'Oxypathor', oxygen absorption machine, Canada, 1911-1915

Made:
1910-1920 in Ontario

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Science Museum Group Collection
© The Board of Trustees of the Science Museum

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© The Board of Trustees of the Science Museum

"Oxypathor", a quack device for increasing the body's absorbtion of oxygen, Canadian, 1910-1920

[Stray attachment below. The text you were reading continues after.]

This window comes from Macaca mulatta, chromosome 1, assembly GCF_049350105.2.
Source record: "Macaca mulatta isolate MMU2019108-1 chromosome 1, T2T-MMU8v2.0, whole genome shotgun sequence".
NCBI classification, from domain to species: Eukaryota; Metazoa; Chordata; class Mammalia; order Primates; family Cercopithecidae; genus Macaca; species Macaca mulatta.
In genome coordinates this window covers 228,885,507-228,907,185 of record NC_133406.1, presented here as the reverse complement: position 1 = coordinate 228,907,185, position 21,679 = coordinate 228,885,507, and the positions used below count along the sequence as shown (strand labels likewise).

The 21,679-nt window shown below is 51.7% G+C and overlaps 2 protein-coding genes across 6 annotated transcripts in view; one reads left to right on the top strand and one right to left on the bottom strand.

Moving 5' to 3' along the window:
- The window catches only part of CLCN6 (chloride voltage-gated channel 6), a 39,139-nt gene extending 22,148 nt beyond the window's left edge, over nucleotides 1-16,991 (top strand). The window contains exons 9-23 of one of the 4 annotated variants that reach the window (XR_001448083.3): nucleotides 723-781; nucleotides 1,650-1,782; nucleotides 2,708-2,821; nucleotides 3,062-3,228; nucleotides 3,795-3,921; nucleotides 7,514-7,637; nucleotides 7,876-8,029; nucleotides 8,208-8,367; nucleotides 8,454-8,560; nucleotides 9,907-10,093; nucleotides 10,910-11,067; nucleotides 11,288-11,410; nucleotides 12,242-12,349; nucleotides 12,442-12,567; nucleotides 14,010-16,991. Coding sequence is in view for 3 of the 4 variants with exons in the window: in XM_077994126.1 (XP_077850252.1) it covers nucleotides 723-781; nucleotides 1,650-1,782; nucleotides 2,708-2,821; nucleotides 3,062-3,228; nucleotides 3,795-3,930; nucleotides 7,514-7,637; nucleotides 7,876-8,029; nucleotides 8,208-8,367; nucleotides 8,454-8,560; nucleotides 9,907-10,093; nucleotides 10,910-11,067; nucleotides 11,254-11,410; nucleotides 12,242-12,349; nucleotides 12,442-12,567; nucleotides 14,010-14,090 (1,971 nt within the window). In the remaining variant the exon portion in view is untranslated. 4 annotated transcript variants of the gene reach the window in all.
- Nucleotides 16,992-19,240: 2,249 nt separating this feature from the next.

The Oxypathor was a ‘quack’ device designed by E. L. Moses of Buffalo United States. It allowed the body to absorb extra oxygen via a cord attached to the wrist and ankle. Attached to this cord and placed in a bowl of water was a sealed metal cylinder containing sand or carbon, or sometimes nothing. The all-curing device supposedly helped conditions such as diphtheria, blood disorders, catarrh, kidney trouble, heart trouble, gallstones, blood poisoning, pneumonia, typhoid fever and ‘most forms of paralysis.’ The American Post Office Department won a criminal fraud case against Moses in 1915. He was sentenced to 18 months in jail for promoting quack devices.